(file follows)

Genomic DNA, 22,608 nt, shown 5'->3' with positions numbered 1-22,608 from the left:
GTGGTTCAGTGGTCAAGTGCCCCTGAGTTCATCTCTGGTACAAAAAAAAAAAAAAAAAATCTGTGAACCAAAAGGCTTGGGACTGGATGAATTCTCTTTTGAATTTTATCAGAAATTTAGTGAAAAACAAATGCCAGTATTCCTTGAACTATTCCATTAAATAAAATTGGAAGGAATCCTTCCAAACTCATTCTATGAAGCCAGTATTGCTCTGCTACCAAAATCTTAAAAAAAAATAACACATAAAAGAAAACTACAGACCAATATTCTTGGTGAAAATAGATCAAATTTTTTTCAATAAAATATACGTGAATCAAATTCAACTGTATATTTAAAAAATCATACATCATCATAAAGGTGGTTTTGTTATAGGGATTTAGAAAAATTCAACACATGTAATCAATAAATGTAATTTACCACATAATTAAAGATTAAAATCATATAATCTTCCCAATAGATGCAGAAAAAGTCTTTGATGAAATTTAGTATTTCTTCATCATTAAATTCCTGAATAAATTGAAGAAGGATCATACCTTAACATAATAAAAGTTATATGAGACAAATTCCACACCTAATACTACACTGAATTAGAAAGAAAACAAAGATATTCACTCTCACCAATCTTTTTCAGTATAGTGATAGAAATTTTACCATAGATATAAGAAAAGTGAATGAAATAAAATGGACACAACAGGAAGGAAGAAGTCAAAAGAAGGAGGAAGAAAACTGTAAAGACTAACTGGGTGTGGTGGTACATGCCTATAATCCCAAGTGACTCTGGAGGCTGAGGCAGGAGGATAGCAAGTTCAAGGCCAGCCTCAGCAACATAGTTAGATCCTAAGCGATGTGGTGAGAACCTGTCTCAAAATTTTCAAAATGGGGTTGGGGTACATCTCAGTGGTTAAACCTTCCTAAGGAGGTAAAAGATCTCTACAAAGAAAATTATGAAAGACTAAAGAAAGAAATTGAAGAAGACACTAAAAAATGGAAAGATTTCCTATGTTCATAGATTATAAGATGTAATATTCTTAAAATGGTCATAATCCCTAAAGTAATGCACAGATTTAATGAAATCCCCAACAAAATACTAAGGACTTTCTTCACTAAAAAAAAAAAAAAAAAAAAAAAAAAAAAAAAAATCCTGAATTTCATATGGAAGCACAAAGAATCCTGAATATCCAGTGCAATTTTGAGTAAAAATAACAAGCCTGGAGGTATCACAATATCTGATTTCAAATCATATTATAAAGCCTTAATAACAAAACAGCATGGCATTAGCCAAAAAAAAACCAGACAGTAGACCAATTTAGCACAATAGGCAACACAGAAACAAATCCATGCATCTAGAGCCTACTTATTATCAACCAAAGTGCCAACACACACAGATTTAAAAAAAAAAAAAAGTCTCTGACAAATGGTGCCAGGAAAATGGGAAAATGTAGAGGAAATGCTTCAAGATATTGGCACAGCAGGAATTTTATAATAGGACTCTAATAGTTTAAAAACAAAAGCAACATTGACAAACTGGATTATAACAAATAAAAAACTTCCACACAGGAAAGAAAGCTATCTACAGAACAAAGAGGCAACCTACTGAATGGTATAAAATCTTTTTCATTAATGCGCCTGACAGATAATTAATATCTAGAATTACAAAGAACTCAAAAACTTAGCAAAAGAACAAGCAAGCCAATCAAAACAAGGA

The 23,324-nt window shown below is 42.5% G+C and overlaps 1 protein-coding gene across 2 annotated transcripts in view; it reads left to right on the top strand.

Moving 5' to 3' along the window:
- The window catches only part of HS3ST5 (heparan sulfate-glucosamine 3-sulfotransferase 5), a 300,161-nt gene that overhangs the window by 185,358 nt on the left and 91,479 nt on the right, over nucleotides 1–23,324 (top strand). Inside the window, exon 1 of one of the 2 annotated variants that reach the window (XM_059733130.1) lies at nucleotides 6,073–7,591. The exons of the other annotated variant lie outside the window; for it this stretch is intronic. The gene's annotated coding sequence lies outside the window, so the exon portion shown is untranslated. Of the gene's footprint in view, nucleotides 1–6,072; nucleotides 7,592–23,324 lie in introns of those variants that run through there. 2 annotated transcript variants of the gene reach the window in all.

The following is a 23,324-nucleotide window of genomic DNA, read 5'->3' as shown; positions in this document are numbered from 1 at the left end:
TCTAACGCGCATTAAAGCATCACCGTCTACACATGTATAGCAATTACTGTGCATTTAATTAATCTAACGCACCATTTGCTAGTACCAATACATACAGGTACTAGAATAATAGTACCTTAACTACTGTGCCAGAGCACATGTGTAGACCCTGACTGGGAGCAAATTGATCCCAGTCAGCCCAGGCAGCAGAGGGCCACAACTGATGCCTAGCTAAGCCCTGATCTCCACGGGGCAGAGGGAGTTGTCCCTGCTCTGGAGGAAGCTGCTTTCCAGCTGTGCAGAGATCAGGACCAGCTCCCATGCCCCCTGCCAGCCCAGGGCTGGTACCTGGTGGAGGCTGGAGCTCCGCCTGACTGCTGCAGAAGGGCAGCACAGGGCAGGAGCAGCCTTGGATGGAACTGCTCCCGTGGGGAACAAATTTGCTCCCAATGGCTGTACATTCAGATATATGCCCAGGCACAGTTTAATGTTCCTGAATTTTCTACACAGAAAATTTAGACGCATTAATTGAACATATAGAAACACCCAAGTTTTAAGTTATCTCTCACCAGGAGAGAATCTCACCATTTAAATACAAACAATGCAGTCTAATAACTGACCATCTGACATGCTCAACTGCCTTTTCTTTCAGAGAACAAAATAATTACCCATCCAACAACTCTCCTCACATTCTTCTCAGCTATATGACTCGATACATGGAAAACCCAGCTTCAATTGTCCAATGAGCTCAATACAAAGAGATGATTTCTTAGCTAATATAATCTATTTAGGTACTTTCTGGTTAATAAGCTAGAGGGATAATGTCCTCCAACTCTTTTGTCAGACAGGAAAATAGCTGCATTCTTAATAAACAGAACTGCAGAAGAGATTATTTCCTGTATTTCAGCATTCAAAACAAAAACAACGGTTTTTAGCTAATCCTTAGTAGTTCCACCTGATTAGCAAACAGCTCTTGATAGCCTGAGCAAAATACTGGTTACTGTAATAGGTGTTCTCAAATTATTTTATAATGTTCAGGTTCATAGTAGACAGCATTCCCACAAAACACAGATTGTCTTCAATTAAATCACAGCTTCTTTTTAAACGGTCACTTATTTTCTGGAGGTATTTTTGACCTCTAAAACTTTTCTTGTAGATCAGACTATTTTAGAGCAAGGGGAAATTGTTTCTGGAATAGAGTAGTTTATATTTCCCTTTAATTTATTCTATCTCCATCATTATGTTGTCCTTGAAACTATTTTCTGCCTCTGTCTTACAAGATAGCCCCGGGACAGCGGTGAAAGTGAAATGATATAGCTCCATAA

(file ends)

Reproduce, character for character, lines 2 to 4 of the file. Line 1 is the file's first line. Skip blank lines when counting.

GTGGTTCAGTGGTCAAGTGCCCCTGAGTTCATCTCTGGTACAAAAAAAAAAAAAAAAAATCTGTGAACCAAAAGGCTTGGGACTGGATGAATTCTCTTTTGAATTTTATCAGAAATTTAGTGAAAAACAAATGCCAGTATTCCTTGAACTATTCCATTAAATAAAATTGGAAGGAATCCTTCCAAACTCATTCTATGAAGCCAGTATTGCTCTGCTACCAAAATCTTAAAAAAAAATAACACATAAAAGAAAACTACAGACCAATATTCTTGGTGAAAATAGATCAAATTTTTTTCAATAAAATATACGTGAATCAAATTCAACTGTATATTTAAAAAATCATACATCATCATAAAGGTGGTTTTGTTATAGGGATTTAGAAAAATTCAACACATGTAATCAATAAATGTAATTTACCACATAATTAAAGATTAAAATCATATAATCTTCCCAATAGATGCAGAAAAAGTCTTTGATGAAATTTAGTATTTCTTCATCATTAAATTCCTGAATAAATTGAAGAAGGATCATACCTTAACATAATAAAAGTTATATGAGACAAATTCCACACCTAATACTACACTGAATTAGAAAGAAAACAAAGATATTCACTCTCACCAATCTTTTTCAGTATAGTGATAGAAATTTTACCATAGATATAAGAAAAGTGAATGAAATAAAATGGACACAACAGGAAGGAAGAAGTCAAAAGAAGGAGGAAGAAAACTGTAAAGACTAACTGGGTGTGGTGGTACATGCCTATAATCCCAAGTGACTCTGGAGGCTGAGGCAGGAGGATAGCAAGTTCAAGGCCAGCCTCAGCAACATAGTTAGATCCTAAGCGATGTGGTGAGAACCTGTCTCAAAATTTTCAAAATGGGGTTGGGGTACATCTCAGTGGTTAAACCTTCCTAAGGAGGTAAAAGATCTCTACAAAGAAAATTATGAAAGACTAAAGAAAGAAATTGAAGAAGACACTAAAAAATGGAAAGATTTCCTATGTTCATAGATTATAAGATGTAATATTCTTAAAATGGTCATAATCCCTAAAGTAATGCACAGATTTAATGAAATCCCCAACAAAATACTAAGGACTTTCTTCACTAAAAAAAAAAAAAAAAAAAAAAAAAAAAAAAAAATCCTGAATTTCATATGGAAGCACAAAGAATCCTGAATATCCAGTGCAATTTTGAGTAAAAATAACAAGCCTGGAGGTATCACAATATCTGATTTCAAATCATATTATAAAGCCTTAATAACAAAACAGCATGGCATTAGCCAAAAAAAAACCAGACAGTAGACCAATTTAGCACAATAGGCAACACAGAAACAAATCCATGCATCTAGAGCCTACTTATTATCAACCAAAGTGCCAACACACACAGATTTAAAAAAAAAAAAAAGTCTCTGACAAATGGTGCCAGGAAAATGGGAAAATGTAGAGGAAATGCTTCAAGATATTGGCACAGCAGGAATTTTATAATAGGACTCTAATAGTTTAAAAACAAAAGCAACATTGACAAACTGGATTATAACAAATAAAAAACTTCCACACAGGAAAGAAAGCTATCTACAGAACAAAGAGGCAACCTACTGAATGGTATAAAATCTTTTTCATTAATGCGCCTGACAGATAATTAATATCTAGAATTACAAAGAACTCAAAAACTTAGCAAAAGAACAAGCAAGCCAATCAAAACAAGGA

The 23,324-nt window shown below is 42.5% G+C and overlaps 1 protein-coding gene across 2 annotated transcripts in view; it reads left to right on the top strand.

Moving 5' to 3' along the window: